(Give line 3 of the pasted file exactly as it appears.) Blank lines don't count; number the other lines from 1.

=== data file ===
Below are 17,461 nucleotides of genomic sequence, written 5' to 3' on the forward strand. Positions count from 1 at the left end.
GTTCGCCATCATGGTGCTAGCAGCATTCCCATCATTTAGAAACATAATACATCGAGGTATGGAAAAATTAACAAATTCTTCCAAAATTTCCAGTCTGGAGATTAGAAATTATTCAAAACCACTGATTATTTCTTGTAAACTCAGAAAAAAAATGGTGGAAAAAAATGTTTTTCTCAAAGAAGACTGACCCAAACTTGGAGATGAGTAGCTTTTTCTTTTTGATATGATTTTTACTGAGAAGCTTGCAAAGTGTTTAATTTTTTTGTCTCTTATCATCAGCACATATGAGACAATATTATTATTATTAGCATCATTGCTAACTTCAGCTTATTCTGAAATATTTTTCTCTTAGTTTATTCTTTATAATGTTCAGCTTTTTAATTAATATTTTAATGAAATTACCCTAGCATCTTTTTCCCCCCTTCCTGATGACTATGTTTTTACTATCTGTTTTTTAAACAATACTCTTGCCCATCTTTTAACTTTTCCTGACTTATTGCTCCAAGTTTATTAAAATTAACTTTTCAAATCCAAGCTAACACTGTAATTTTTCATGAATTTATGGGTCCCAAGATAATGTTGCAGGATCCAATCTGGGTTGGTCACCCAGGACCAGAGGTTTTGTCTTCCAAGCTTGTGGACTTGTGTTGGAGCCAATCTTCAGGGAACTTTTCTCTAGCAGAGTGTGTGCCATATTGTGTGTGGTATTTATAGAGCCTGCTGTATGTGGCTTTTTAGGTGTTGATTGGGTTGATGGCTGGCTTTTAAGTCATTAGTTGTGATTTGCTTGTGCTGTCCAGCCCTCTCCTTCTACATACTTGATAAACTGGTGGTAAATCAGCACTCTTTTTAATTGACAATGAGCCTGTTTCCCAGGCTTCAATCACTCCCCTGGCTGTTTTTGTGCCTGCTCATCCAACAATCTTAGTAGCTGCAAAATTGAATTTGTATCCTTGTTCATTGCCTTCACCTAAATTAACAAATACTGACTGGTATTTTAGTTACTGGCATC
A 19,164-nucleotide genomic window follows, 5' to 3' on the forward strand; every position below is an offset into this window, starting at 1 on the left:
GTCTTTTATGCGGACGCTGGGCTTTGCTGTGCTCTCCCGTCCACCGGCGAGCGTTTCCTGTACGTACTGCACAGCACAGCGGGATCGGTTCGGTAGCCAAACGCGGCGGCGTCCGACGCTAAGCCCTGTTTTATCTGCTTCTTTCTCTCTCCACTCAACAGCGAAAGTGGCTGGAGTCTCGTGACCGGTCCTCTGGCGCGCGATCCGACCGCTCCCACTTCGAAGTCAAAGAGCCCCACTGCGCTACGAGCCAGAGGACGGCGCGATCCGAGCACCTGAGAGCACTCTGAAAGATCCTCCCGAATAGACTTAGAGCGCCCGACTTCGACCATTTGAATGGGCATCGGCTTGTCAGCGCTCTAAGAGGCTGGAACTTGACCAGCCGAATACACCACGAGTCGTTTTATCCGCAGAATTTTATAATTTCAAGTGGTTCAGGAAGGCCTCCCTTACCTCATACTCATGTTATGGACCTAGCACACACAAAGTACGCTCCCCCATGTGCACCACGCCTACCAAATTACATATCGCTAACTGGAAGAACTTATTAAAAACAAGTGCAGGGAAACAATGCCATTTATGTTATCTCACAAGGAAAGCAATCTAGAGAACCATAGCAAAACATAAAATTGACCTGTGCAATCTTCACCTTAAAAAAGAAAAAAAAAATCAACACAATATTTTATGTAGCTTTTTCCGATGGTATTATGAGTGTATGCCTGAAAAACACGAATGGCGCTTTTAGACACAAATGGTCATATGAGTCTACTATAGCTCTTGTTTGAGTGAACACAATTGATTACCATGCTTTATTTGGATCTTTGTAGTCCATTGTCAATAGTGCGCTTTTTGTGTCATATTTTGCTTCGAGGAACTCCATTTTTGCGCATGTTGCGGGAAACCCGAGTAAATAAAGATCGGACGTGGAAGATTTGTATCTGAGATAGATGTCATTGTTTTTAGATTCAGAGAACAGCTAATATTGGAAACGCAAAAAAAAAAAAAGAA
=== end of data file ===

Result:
A 19,164-nucleotide genomic window follows, 5' to 3' on the forward strand; every position below is an offset into this window, starting at 1 on the left: